Over the weekend Libyan rebels moved in on the capital city of Tripoli where they arrested several of Muammar al-Qaddafi’s children, including his son, who had been instrumental in the dictator’s regime. Qaddafi himself has not been located and rumors have been flying about his possible whereabouts. The “conflict” President Obama entered the nation into without Congressional approval looks to be shifting gears. The President took a position of cautious optimism.
In Qaddafi’s absence, rebel forces have declared a tentative victory, but the question remains – should we? We still have no clear idea of just what elements this rebel force is comprised. From the beginning the State Department has been, at best, vague about their knowledge regarding the identity of the rebels. There seems to be no consensus. Some fear Al Qaeda may have at least infiltrated the ranks; others seem sure that the extremist Muslim Brotherhood is pulling the strings. If either of those groups turn out to be the ruling faction then the United States will have aided in placing what is currently their most pressing military enemy in charge of a small country, replete with its own stockpile of aging chemical weapons and artillery. In fact, the L.A.Times reports that American officials have urged the rebels to secure all weapons storages and facilities as soon as possible as to prevent such destructive technology from reaching the hands of terrorists. No word yet on what the U.S. will do if the rebel forces turn out to be the terrorists.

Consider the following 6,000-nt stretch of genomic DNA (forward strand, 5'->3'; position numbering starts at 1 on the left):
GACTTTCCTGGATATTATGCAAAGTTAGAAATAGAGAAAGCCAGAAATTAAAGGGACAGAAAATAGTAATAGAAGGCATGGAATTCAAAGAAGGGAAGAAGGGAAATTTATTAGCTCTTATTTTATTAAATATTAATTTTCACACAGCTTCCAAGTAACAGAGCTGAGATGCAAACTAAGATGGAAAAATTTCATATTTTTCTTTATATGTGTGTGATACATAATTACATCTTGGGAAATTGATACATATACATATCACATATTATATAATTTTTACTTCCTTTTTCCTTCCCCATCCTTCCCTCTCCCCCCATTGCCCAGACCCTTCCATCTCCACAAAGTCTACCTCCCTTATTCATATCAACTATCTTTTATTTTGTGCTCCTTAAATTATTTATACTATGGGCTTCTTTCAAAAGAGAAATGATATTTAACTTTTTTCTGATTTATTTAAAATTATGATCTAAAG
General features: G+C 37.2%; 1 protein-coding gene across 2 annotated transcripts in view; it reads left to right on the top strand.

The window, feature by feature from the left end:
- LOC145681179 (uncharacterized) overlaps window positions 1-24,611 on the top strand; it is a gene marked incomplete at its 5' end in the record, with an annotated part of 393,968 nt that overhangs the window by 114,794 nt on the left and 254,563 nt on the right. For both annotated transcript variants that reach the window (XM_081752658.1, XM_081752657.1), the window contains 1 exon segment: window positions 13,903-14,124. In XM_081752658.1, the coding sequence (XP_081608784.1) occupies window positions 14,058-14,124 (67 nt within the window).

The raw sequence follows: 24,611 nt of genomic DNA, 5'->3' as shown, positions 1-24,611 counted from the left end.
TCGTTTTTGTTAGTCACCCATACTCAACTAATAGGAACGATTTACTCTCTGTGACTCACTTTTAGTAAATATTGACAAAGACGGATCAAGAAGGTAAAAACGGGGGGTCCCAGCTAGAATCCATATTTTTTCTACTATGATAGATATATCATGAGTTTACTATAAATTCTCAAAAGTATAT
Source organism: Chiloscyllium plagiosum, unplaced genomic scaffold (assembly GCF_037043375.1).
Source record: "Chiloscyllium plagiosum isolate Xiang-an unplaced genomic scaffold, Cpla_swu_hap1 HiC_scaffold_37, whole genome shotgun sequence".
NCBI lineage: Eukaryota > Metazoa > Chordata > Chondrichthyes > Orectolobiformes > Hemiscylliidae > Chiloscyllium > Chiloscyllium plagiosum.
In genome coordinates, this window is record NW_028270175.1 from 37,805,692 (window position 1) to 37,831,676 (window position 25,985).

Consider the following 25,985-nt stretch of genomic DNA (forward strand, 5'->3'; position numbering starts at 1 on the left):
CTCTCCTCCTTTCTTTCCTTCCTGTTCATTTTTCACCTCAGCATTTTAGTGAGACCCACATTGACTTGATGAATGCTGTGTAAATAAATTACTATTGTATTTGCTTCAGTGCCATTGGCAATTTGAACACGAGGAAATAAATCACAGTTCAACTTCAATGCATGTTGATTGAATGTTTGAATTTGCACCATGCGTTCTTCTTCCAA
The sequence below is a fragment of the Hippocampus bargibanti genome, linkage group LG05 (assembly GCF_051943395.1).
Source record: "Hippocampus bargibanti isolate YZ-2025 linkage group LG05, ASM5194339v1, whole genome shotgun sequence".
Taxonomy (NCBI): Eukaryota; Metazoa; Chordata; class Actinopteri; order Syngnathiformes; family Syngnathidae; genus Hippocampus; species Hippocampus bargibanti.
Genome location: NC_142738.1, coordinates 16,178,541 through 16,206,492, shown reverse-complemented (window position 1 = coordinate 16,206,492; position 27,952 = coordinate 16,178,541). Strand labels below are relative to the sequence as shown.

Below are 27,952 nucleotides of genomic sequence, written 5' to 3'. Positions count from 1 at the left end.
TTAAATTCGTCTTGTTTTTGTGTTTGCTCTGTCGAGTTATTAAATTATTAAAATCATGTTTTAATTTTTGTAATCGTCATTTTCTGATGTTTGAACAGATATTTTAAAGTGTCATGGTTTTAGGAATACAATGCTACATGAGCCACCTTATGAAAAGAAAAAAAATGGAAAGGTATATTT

The situation becomes even more precarious considering the Obama administration has yet to reveal a goal for America’s involvement in the conflict. There have been no hard deadlines set, no general strategy has been unveiled for the public, and no “endgame” has been discussed. Without a confident U.S. position, Americans are left to surmise and speculate about the outcome of a war that they are paying for but had absolutely no say about engaging in.
None of this bodes well for Obama, who is struggling in the polls. Without confirmation that Qaddafi has indeed been unseated for good, without any idea about the identity of the rebels in Tripoli, without any clear goals for the conflict Obama cannot count on a “Bin Laden” type bump. There is no clear victory to trumpet here. Add to that the fact that one murdering regime may have simply replaced another and the situation becomes less than encouraging.
Qaddafi is certainly no man to weep for, however it may be that his successors are even more dangerous. Despite the news from Tripoli over the weekend, this conflict is far from over, and Americans will need to keep a watchful eye on Libyan developments in the coming months.